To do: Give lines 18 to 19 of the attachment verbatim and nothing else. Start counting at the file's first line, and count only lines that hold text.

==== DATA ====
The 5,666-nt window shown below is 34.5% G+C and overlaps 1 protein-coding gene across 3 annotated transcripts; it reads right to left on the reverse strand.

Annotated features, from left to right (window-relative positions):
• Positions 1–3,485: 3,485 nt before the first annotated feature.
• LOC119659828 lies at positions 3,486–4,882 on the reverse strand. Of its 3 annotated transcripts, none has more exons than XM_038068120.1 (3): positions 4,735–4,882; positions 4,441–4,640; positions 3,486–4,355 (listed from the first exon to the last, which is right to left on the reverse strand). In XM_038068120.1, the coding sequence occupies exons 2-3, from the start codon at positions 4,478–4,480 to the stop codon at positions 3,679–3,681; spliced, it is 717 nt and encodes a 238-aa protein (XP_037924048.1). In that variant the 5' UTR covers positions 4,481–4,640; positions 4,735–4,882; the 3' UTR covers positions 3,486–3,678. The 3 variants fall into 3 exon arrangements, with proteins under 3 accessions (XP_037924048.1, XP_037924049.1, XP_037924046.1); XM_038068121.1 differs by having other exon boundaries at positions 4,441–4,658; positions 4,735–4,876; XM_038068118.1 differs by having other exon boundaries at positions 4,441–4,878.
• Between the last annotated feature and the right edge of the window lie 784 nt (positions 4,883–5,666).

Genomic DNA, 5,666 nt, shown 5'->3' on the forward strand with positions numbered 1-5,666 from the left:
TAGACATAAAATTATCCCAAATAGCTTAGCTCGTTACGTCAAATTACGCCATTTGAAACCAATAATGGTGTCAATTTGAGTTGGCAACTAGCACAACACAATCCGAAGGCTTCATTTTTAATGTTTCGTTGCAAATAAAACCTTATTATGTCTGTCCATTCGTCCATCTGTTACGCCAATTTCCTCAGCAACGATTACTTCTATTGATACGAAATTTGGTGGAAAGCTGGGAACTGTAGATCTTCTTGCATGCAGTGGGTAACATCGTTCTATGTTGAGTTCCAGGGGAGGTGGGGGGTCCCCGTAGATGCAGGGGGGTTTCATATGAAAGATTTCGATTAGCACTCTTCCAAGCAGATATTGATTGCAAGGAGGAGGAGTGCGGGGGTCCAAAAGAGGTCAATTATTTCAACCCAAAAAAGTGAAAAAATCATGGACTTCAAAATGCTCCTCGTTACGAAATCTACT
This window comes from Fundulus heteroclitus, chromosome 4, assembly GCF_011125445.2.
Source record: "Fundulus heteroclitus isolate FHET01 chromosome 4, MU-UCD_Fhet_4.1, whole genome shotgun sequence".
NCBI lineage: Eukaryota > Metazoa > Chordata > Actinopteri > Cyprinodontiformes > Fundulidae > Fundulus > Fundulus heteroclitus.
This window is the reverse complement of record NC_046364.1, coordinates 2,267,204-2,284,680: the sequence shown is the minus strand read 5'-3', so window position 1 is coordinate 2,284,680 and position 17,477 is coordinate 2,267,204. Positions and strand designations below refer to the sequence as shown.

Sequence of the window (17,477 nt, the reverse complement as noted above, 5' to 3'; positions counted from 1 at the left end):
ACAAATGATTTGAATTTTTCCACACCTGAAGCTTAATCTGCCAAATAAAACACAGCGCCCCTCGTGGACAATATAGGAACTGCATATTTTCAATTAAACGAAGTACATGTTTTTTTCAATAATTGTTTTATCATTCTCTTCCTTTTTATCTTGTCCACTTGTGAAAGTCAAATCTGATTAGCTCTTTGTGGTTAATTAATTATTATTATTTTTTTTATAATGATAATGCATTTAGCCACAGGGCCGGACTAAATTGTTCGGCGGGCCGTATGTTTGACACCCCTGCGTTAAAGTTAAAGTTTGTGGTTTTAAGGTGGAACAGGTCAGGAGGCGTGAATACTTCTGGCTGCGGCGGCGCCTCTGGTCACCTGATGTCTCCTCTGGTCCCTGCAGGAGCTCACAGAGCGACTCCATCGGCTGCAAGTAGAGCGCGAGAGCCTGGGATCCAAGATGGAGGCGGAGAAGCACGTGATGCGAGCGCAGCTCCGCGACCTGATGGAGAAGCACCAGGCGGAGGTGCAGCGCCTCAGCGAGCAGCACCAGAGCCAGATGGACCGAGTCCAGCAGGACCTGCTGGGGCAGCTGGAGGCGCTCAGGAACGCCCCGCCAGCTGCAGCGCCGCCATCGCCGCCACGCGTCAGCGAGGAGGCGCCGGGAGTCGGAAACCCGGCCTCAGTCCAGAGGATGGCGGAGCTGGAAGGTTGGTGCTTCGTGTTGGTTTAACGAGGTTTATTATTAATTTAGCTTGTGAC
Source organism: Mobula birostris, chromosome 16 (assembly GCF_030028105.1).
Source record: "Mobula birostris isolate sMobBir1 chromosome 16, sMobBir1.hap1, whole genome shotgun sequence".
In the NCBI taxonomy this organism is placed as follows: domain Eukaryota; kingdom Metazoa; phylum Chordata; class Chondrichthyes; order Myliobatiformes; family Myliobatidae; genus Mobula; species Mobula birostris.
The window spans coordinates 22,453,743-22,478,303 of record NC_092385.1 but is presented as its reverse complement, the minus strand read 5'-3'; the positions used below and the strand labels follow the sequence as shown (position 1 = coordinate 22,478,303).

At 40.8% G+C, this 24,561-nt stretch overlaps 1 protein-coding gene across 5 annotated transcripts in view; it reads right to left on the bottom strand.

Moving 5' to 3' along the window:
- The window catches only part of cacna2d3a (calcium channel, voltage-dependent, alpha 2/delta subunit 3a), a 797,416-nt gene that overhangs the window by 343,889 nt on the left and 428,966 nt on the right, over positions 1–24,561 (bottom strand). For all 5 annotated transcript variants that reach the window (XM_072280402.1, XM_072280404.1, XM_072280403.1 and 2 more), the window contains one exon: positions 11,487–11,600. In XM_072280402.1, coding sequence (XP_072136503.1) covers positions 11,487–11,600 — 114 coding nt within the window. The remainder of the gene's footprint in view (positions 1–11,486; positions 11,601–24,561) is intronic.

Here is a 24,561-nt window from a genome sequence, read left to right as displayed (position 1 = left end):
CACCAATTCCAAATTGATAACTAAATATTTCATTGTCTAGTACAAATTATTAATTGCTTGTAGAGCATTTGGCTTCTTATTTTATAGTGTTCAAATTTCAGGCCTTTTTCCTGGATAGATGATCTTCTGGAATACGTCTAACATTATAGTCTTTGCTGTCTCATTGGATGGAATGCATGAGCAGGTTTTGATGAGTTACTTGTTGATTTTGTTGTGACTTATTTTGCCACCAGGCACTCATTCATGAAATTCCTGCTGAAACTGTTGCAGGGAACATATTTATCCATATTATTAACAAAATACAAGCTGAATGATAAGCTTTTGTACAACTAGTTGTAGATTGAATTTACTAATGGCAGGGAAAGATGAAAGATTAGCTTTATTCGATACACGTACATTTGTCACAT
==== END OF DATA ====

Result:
At 40.8% G+C, this 24,561-nt stretch overlaps 1 protein-coding gene across 5 annotated transcripts in view; it reads right to left on the bottom strand.

Moving 5' to 3' along the window: